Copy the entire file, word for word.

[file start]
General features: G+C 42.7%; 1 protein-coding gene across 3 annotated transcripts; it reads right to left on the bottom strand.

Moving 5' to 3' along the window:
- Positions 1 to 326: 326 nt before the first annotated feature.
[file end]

General features: G+C 42.7%; 1 protein-coding gene across 3 annotated transcripts; it reads right to left on the bottom strand.

Moving 5' to 3' along the window:
- Positions 1 to 326: 326 nt before the first annotated feature.